For one, we have a few inherent principles in religion that are structurally similar throughout history. This can be seen in the way they are written, starting from the cuneiform alphabet, to the Phoenicians, the Greeks, the Romans, and Asia, with these tenets being spread all across the continents as the cultures migrated and merged. Read the rest of this entry »
One of the quaintest concepts, that seemed to captivate imaginations around the turn of the 18th century, were the elements and their embodiments in the form of Elemental Spirits. These beings were the personification of the Classical elements of Earth, Water, Air and Fire.
In the Middle Ages, great attention was given to these four elements in terms of diagnosis, such as the Choleric being linked to the Earth, which would be thus be linked to Taurus. The Phlegmatic was linked to the water element, or Pisces, which often would diagnose lung disorders, thus the word origin for phlegm. Read the rest of this entry »
For many years the phenomenon of out-of-body experiences (OBE) has intrigued doctors, scientists, scholars, theorists and spiritualists.
Most often OBEs are associated with illness or traumatic incidents, but in 2007 British and Swiss researchers published studies describing how it may be possible to produce OBEs in healthy people.
Some experts believe that the subconscious takes us out of our body at night. It is believed that with practice you can use this to your advantage and train your subconscious to actually ‘wake you up’ after it has left your body. There are many methods to use to impress this idea on your subconscious, including listening to subliminal OBE suggestion tapes, affirmations, visualizations, reading books, and listening to music that has OBE-suggestive words. Read the rest of this entry »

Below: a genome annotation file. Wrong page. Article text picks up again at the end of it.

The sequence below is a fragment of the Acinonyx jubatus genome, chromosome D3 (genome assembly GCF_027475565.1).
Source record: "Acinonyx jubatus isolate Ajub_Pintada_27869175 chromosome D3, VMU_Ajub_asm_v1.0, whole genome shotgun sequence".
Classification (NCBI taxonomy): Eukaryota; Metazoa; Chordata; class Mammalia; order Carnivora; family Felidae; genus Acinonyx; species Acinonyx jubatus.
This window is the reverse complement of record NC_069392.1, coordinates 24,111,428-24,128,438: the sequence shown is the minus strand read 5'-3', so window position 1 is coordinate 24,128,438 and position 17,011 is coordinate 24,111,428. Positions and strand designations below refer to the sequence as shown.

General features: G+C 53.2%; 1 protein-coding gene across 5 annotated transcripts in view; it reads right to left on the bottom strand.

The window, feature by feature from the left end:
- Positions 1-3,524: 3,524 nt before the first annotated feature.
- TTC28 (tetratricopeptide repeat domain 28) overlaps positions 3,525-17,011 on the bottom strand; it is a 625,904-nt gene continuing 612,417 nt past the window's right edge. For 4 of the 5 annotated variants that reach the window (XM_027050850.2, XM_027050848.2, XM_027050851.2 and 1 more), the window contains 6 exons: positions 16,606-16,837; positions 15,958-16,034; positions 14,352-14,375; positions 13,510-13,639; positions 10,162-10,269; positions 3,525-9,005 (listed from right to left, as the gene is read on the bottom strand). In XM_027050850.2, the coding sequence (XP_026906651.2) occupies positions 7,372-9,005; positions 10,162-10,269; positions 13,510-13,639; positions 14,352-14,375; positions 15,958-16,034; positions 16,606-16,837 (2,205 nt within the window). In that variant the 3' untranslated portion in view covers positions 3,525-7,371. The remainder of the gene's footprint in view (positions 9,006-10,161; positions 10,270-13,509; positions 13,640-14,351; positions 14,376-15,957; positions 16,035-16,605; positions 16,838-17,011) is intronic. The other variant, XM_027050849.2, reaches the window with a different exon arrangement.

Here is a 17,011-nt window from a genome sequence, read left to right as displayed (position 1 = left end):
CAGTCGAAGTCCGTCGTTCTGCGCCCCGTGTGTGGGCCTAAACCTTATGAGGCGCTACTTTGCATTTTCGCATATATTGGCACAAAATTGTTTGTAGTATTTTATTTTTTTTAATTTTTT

A long history remains of brilliant thinkers, scientists, politicians, religious leaders and scholars who had throughout the ages studied the mysteries. They suffered greatly, as they were infamous in their knowledge and advancement of the sciences, and thus reviled and distrusted, due to the change they brought about in human history. It often began as a study of religion and the cosmos, which opened up the doorways to new ways of thinking.
None could be a better example than Galileo Galilei, who was forced to recant on his knees, on penalty of death, that the world was not only round, but that we were orbiting the sun.
Geordiano Bruno also faced the Roman Inquisition. He was a priest, philosopher, mathematician and astrologer. He was burned at the stake for heresy due to his unorthodox cosmological theories. Read the rest of this entry »
A new concept that seems to be going around a lot lately in the spiritual community is “to be your authentic self.” But what does this really mean? How do you know what your authentic self is? Heck, you may say “I’m still trying to find out what my life purpose is, never mind who I truly am!”
Well, as a result of our education, our upbringing, our family dynamics, our job, and such, when we are asked the question “who are you,” we resort to answers such as: a mom, a dad, engineer, doctor, janitor. We tend to express our identity by what work we do, what credentials we have, and what society or our community has told us to be. We are bombarded by social, political, environmental and family expectations that can overwhelm us in modern life. Read the rest of this entry »